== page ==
Livestock market is family owned, community oriented

For Arkansas Cattle Auction owner Randy Goodman, there has never been anything else but the cattle business in his blood.
Growing up on an 80-acre cattle farm in Batesville, Ark., working with his dad, Randy knew from a teenager he wanted to make the cattle business his lifelong profession. Starting out with a handful of cows (and a few goats), and taking them to the local auction, Randy got the first-hand experience to lay a solid foundation for his goal.
It didn’t take Randy long to move on up to the big time when he took a position with a 1,200-head cow/calf operation in White County, Ark.
Under Randy’s oversight the operation expanded into the stocker business. Being content in the cattle business has not been an attribute Randy has ever settled on. As his knowledge and experience in the business grew, along with his own maturity, he expanded into buying calves, some backgrounding, and has now come full circle in a quality buying station.
In 2007, the owners of the cattle operation purchased the Hayes’ Livestock Auction in Searcy, Ark., and changed the name to Arkansas Cattle Auction (ACA). It was a natural for Randy with his cattle knowledge to manage the auction. Three years later, in 2010 Randy and his wife Melissa bought out the partners and became sole owners of the auction.
“We have certainly been blessed with the opportunity to buy the auction,” Randy said. “It continues to grow and we are getting more customers from outside the area. Some as far as 100 miles away.”
Randy attributes the steady growth to a commitment to quality beef and excellent customer service.
“We are a cattle auction, always have been, always will be,” Randy continued. “Consumer demands have changed in recent years and the cattle industry has had to change with it. We concentrate on getting better quality beef through the auction, our customers expect that from us. That’s the reason for our continued success.”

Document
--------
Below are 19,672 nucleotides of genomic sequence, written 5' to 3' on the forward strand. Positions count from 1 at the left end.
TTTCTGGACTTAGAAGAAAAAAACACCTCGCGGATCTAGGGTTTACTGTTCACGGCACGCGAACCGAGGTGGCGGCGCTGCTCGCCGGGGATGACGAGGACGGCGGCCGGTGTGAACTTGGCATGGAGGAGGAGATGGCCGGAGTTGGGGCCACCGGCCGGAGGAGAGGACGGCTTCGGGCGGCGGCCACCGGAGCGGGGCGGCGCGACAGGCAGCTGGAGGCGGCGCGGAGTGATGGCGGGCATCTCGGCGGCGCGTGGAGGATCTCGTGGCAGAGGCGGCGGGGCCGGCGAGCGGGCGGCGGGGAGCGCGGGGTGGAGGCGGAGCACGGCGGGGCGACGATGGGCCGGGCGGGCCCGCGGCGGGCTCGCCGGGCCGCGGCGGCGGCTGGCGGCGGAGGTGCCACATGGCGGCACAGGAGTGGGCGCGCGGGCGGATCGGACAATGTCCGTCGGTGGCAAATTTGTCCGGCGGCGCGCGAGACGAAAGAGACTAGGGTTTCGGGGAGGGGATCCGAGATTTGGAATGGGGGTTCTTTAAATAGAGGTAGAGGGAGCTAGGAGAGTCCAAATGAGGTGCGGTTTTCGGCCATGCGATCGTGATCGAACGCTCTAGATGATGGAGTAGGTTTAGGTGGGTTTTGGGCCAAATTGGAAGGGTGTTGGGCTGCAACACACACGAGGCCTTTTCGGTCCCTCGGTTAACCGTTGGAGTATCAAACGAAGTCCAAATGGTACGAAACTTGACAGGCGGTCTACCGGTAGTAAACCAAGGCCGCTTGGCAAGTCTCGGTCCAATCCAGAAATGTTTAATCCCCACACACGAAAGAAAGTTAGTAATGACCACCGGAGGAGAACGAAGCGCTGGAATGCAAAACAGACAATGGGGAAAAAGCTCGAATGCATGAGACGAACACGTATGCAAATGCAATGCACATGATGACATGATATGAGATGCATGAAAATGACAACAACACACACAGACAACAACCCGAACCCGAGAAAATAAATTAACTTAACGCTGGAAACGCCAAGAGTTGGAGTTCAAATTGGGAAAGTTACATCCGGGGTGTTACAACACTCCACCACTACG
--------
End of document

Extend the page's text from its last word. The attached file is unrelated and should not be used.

But just having quality beef in not enough for the Goodmans, they feel it is necessary to go the extra mile for 100 percent customer satisfaction. For Randy that means being on site almost 24/7 to keep an eye on the cattle, making sure they are fed properly, and things are ready for sale day.
Cattle not sold to customers at auction end up in the auction’s (Goodman) inventory, which adds to the demands of the operation. In addition to owning a cattle farm near McRae, Ark., the Goodmans also lease four other properties for their marketing station. Another factor is that ACA is one of only a handful of auctions in Arkansas that have a USDA market reporter at every sale.
Community involvement, especially with younger folks and beginning farmers is a focus for Randy and Melissa. The Goodmans are very active with area 4-H organizations, and Randy takes every opportunity to talk to and encourage young people considering a profession in agriculture.
Like many farm operations, the spouse is an integral part of the operation, and Melissa Goodman is no exception. Melissa is the hand’s-on office manager, making sure everything runs smoothly every day.
“A lot of folks don’t realize how much is involved in this business,” Melissa said. “It’s not just about sale day; we stay busy all week getting ready for the sale, checking in cattle, hauling cattle to the sale, making sure they are fed and watered. Sale day is certainly crazy, then after that, we have to arrange shipping for a lot of the cattle, then we have to handle the cattle we bought. It’s non-stop for us.”
Rachel Fryar is also a major part of ACA’s operation. Rachel has been working at the auction since she was a teenager and probably knows the day to day operations as well as anyone.
“Rachel is certainly a huge asset for us,” said Randy. “She grew up around the sale barn and our family. It would be tough to run this place without her.”
The consumer driven demand for quality beef has no doubt increased the pressure for ACA to meet those demand. In perspective, it has developed into a “niche” market accentuating the Goodman’s philosophy of providing unquestionable integrity in their business, giving customers a fair shake in pricing, and earning the repeat business of every customer. On sale day, Randy sets the floor on every head of cattle, if it doesn’t sell, ACA owns it and it moves into their operation. All of this has helped ACA become one of the top five cattle auctions in the state.
Arkansas Cattle Auction holds a number of large sales each year including the Pre-Vac Sale the first Tuesday of every other month, and the annual replacement and bred heifer sale the first Saturday in December.


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